An expansion of New York's seat belt law that goes into effect Nov. 1 requires back seat passengers to buckle up, something many supporters say is needed, citing studies showing a higher risk of injury or deaths of unbelted back seat passengers.
The new law requires everyone 16 years of age or older to wear a safety belt, whether in the front or back seat. Children under 16 are already required to use safety belts in the rear seat. The law pertains to passengers not only in personal vehicles, but also those in taxis and ride-shares like Uber and Lyft. Violators face fines and three driver violation points.
"Some of the most significant injuries that we see in our emergency department are related to motor vehicle crashes," said Christine Nastasi, a registered nurse who is the pediatric trauma coordinator at Stony Brook Children’s Hospital.
"A third of all motor vehicle deaths [involve riders who] are still not buckled. Teens are at the greatest risk of not buckling up," Nastasi said. "The unique thing about the New York law: it applies to ride shares and taxis. So it’s really great every one is required to buckle up no matter who they are driving with."
Nastasi noted that New York was the first state in the nation — in 1984 — to require front seat occupants to wear seat belts. With the expansion of the law, which was signed in August, she said, New York was "modernizing and reflecting the needs of our population."
Robert Sinclair, a spokesman for AAA Northeast, said that New York was the 31st state to mandate wearing safety belts in the rear seat. He said statistics from numerous studies showed risks to unbelted back seat passengers.
"From 2010 to 2019 [about] 300 people were killed, age 16 and over, in the back seat without seat belts and more than 25,000 were injured" statewide, Sinclair said, citing statistics from the Institute for Traffic Safety Management and Research. In Nassau County, 1,675 unbelted back seat passengers ages 16 and up were killed or injured during the period, while in Suffolk County, 1,099 were killed or injured. He said the statistics included a total of 21 deaths in each county for that period.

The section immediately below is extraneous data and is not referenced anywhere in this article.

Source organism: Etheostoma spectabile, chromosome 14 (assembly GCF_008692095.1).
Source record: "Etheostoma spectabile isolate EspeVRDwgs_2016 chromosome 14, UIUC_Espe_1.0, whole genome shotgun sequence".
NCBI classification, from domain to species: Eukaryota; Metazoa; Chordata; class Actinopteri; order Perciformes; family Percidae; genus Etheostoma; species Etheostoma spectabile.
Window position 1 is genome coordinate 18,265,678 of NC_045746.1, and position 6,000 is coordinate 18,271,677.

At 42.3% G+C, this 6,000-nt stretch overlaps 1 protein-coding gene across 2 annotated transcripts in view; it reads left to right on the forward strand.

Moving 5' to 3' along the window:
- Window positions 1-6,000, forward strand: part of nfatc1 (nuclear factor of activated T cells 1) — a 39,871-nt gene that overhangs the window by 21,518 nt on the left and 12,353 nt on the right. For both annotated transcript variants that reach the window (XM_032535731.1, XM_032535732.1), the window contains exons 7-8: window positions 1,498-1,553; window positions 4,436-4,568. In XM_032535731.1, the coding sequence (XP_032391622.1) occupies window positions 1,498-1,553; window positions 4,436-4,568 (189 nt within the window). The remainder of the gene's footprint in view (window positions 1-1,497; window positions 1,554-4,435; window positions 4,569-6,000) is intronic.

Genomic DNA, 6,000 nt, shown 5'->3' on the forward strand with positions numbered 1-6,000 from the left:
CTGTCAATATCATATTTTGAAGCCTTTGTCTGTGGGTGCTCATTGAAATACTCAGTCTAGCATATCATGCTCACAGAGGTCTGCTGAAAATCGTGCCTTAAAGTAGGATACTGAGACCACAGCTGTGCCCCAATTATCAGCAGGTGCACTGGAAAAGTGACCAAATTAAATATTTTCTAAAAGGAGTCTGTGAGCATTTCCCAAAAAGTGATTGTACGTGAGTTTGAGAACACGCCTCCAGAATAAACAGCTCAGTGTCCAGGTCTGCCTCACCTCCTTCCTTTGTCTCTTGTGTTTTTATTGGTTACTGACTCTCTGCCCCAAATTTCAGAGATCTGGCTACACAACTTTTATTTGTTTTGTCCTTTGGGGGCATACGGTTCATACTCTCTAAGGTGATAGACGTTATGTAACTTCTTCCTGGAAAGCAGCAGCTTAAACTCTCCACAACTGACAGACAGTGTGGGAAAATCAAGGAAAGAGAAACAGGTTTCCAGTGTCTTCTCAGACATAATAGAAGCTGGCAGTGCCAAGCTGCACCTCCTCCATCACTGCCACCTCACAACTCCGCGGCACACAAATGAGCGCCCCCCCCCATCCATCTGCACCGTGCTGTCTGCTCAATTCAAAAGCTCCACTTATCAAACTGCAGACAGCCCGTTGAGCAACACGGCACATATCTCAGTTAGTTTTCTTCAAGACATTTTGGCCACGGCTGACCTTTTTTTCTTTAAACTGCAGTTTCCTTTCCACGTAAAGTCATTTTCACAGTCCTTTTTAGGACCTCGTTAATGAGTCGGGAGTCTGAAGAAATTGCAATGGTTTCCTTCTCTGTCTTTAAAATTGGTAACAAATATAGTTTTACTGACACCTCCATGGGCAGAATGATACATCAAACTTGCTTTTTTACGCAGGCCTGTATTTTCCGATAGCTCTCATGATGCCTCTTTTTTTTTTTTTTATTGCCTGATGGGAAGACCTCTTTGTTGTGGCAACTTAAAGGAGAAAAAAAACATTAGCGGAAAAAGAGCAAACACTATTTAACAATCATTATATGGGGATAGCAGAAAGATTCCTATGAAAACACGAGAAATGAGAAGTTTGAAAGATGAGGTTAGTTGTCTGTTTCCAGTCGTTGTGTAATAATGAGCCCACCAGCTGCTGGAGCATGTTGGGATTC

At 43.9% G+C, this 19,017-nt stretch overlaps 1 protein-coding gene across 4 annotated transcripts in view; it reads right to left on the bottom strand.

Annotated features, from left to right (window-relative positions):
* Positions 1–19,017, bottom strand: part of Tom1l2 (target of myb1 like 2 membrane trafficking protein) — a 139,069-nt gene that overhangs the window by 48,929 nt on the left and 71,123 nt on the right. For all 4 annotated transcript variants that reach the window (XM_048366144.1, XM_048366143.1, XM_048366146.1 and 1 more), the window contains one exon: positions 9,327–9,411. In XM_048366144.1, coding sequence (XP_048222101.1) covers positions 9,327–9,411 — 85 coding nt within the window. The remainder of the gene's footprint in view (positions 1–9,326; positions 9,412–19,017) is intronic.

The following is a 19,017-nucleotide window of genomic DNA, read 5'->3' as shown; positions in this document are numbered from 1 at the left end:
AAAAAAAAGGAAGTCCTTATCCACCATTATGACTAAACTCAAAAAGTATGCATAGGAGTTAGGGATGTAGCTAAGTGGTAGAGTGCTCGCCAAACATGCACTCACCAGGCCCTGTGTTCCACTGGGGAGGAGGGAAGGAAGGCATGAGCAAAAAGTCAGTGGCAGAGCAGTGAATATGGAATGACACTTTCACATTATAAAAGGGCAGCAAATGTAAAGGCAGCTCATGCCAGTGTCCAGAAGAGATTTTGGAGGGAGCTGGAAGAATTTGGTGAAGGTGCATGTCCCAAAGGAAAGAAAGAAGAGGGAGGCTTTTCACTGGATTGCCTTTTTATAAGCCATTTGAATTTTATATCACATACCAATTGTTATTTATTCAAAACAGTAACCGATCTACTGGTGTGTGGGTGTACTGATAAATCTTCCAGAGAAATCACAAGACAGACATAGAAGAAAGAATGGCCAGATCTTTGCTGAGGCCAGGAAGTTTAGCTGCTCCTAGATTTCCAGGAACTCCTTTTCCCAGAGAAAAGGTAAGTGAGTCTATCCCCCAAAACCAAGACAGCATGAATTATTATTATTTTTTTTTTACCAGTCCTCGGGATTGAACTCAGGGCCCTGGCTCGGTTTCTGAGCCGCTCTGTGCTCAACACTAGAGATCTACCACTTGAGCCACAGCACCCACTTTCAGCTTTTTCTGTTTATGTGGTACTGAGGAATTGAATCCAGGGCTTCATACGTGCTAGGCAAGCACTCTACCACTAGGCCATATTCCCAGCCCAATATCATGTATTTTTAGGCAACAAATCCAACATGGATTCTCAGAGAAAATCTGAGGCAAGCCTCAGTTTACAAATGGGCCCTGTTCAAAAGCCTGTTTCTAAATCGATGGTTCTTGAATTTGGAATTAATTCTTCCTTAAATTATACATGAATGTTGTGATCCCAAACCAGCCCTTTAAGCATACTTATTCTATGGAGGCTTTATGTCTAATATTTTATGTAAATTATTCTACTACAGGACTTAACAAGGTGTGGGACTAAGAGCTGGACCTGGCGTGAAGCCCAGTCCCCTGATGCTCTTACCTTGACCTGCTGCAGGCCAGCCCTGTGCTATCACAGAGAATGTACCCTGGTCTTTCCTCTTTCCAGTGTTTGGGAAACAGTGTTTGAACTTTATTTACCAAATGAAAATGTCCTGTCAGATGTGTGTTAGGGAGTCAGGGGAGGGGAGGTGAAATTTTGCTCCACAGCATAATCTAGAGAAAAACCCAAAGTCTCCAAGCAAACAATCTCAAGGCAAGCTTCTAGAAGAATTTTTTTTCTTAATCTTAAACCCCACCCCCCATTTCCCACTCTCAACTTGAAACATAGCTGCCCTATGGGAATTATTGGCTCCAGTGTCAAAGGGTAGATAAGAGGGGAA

According to the national Governors Highway Safety Association's 2015 report "Unbuckled in Back: An Overlooked Issue in Occupant Protection": "In 2013, 883 unbelted rear seat passenger vehicle occupants age 8 and older died in traffic crashes in the United States. More than 400 of these occupants would have survived if they had worn their seat belts."
Sinclair said, "We found that if you're not wearing a seat belt in the back seat, you're twice as likely to be killed and twice as likely to kill the person in the front seat," citing the "back seat bullet effect." He added that an unbelted rear seat passenger was also eight times as likely to be seriously injured.
"There’s this wrong idea that if you’re in the back seat you're safe," Sinclair said. "The safest rear seat is the center seat, that’s if you’re wearing a seat belt. All bets are off if you do not have that seat belt on."
Noting technological advances, such as air bags, for front seat passengers and the fact that front seat occupants "are more compliant" about wearing seat belts, Nastasi said, "It is now significantly more dangerous to be in the back seat."
The GHSA said in its 2015 report: "Rear seats are safer than front seats in most crashes. The public knows this, perhaps because of the many messages that children should sit in rear seats. But front seats have become safer for adults in recent model year cars, due to improved air bags and front seat belt systems, while rear seats have not." The report added: "In any seat, adults are considerably safer when belted."